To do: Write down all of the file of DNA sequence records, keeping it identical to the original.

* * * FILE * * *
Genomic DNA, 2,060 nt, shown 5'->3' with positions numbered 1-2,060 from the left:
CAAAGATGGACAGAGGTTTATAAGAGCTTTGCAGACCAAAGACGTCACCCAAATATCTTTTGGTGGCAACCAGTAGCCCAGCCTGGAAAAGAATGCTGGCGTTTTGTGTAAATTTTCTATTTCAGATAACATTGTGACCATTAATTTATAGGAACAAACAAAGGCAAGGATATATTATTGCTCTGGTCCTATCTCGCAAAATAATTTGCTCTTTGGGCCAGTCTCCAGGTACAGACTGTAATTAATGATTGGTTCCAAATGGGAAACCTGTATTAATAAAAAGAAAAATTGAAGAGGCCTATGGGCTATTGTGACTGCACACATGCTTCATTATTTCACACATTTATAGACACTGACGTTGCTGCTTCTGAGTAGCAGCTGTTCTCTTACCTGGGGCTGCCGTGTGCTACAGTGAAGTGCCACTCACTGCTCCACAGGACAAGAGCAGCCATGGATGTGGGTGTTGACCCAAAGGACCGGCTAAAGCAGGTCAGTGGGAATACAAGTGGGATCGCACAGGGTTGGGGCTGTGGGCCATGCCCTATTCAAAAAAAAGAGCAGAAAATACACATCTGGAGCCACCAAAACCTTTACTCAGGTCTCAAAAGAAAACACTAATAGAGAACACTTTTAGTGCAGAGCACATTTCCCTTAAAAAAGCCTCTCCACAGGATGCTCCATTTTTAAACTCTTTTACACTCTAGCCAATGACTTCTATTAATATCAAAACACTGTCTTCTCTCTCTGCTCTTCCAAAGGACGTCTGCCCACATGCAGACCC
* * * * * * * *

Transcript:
Genomic DNA, 2,060 nt, shown 5'->3' with positions numbered 1-2,060 from the left:
CAAAGATGGACAGAGGTTTATAAGAGCTTTGCAGACCAAAGACGTCACCCAAATATCTTTTGGTGGCAACCAGTAGCCCAGCCTGGAAAAGAATGCTGGCGTTTTGTGTAAATTTTCTATTTCAGATAACATTGTGACCATTAATTTATAGGAACAAACAAAGGCAAGGATATATTATTGCTCTGGTCCTATCTCGCAAAATAATTTGCTCTTTGGGCCAGTCTCCAGGTACAGACTGTAATTAATGATTGGTTCCAAATGGGAAACCTGTATTAATAAAAAGAAAAATTGAAGAGGCCTATGGGCTATTGTGACTGCACACATGCTTCATTATTTCACACATTTATAGACACTGACGTTGCTGCTTCTGAGTAGCAGCTGTTCTCTTACCTGGGGCTGCCGTGTGCTACAGTGAAGTGCCACTCACTGCTCCACAGGACAAGAGCAGCCATGGATGTGGGTGTTGACCCAAAGGACCGGCTAAAGCAGGTCAGTGGGAATACAAGTGGGATCGCACAGGGTTGGGGCTGTGGGCCATGCCCTATTCAAAAAAAAGAGCAGAAAATACACATCTGGAGCCACCAAAACCTTTACTCAGGTCTCAAAAGAAAACACTAATAGAGAACACTTTTAGTGCAGAGCACATTTCCCTTAAAAAAGCCTCTCCACAGGATGCTCCATTTTTAAACTCTTTTACACTCTAGCCAATGACTTCTATTAATATCAAAACACTGTCTTCTCTCTCTGCTCTTCCAAAGGACGTCTGCCCACATGCAGACCC